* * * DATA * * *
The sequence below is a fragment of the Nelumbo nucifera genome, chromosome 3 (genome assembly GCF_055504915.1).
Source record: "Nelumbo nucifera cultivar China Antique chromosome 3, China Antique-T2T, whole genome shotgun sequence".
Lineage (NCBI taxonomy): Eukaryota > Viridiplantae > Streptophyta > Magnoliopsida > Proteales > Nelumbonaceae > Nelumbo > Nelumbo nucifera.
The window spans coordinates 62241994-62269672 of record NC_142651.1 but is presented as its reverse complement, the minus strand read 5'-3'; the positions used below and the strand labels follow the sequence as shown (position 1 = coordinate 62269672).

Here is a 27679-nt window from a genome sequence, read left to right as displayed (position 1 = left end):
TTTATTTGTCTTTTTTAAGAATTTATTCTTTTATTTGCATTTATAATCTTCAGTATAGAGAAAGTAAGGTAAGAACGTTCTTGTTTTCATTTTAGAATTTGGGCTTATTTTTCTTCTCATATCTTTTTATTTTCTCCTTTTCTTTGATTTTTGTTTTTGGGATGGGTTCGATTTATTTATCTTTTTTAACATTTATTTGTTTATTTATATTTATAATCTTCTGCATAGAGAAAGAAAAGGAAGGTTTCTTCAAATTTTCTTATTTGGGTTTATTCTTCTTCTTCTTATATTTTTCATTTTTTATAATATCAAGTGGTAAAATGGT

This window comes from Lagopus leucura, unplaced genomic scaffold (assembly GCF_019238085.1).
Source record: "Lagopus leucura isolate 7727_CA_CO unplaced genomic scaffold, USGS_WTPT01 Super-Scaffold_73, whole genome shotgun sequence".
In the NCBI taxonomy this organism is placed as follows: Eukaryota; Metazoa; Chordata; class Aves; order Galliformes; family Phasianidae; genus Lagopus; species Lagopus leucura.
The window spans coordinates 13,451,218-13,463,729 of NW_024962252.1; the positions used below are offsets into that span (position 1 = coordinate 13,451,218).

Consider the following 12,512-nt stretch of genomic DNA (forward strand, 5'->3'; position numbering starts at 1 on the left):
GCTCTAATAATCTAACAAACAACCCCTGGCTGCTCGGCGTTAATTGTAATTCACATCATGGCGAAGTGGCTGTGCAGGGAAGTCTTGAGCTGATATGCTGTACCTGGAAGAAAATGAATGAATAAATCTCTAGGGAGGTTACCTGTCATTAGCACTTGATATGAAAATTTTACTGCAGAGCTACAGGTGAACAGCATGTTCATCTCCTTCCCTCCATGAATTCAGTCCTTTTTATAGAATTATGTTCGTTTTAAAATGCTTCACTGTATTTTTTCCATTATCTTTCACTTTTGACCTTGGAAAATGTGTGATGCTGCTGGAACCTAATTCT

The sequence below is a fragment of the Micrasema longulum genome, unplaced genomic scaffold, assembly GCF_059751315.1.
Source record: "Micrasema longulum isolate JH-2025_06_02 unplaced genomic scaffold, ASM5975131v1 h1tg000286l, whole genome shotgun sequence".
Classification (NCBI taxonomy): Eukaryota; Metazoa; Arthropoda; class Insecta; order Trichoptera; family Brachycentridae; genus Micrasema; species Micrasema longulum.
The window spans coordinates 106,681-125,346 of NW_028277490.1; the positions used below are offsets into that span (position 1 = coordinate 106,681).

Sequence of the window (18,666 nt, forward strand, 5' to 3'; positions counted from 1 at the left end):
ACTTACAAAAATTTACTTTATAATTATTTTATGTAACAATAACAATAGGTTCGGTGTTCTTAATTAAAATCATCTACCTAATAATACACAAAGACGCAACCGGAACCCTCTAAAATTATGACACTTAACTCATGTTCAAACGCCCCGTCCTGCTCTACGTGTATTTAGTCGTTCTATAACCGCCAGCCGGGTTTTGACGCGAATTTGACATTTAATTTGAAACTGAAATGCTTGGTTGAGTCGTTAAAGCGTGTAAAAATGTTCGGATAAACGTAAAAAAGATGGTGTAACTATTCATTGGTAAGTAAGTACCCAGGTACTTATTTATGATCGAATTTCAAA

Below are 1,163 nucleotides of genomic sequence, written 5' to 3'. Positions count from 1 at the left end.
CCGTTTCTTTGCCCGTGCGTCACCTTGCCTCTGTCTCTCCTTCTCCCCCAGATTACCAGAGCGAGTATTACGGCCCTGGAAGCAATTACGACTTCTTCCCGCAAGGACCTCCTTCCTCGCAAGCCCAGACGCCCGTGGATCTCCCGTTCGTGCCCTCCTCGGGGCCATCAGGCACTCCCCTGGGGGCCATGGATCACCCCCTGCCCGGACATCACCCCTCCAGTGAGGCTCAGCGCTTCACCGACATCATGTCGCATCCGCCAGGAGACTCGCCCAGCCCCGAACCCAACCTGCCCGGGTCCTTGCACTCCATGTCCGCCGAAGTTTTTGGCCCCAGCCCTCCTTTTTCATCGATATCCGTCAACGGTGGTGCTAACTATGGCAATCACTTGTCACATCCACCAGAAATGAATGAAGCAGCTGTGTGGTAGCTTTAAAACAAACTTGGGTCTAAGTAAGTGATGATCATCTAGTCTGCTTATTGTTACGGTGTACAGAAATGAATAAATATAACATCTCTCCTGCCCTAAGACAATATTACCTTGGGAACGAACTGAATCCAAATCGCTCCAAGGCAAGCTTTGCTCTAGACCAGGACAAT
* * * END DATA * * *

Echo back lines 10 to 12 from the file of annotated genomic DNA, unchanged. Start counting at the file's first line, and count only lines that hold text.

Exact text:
The window spans coordinates 13,451,218-13,463,729 of NW_024962252.1; the positions used below are offsets into that span (position 1 = coordinate 13,451,218).

Consider the following 12,512-nt stretch of genomic DNA (forward strand, 5'->3'; position numbering starts at 1 on the left):
GCTCTAATAATCTAACAAACAACCCCTGGCTGCTCGGCGTTAATTGTAATTCACATCATGGCGAAGTGGCTGTGCAGGGAAGTCTTGAGCTGATATGCTGTACCTGGAAGAAAATGAATGAATAAATCTCTAGGGAGGTTACCTGTCATTAGCACTTGATATGAAAATTTTACTGCAGAGCTACAGGTGAACAGCATGTTCATCTCCTTCCCTCCATGAATTCAGTCCTTTTTATAGAATTATGTTCGTTTTAAAATGCTTCACTGTATTTTTTCCATTATCTTTCACTTTTGACCTTGGAAAATGTGTGATGCTGCTGGAACCTAATTCT